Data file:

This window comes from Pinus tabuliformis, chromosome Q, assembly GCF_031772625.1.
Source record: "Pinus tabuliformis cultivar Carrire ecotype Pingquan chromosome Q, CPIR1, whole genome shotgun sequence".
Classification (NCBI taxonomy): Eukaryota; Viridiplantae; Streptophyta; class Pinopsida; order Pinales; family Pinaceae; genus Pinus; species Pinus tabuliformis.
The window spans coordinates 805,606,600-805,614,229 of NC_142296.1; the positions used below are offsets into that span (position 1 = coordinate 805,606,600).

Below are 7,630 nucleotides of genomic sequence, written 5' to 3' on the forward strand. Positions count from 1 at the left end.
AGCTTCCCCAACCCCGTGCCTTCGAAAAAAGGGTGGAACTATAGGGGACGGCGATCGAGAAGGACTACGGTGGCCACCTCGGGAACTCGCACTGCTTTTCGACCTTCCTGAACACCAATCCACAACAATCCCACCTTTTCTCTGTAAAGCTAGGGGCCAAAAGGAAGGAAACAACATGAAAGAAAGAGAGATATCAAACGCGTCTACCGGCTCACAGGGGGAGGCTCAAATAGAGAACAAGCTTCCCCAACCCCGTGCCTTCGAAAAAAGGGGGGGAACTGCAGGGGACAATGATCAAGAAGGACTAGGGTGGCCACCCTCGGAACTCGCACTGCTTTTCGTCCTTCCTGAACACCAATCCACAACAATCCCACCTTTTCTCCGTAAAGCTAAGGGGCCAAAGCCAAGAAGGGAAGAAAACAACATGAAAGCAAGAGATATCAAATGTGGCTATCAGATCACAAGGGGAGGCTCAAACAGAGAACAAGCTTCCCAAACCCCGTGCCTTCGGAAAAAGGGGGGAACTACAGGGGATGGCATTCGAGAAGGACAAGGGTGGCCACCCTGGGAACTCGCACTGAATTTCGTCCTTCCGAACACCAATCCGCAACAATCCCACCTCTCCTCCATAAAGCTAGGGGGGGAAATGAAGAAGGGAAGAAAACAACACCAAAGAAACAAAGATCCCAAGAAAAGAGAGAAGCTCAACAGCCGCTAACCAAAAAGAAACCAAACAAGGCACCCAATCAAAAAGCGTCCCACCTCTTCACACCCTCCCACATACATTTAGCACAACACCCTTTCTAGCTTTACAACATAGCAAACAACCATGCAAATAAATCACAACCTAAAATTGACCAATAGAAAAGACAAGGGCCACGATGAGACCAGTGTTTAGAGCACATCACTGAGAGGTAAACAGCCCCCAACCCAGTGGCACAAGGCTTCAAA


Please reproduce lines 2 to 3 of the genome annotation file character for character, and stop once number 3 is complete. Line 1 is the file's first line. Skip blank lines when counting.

Source record: "Pinus tabuliformis cultivar Carrire ecotype Pingquan chromosome Q, CPIR1, whole genome shotgun sequence".
Classification (NCBI taxonomy): Eukaryota; Viridiplantae; Streptophyta; class Pinopsida; order Pinales; family Pinaceae; genus Pinus; species Pinus tabuliformis.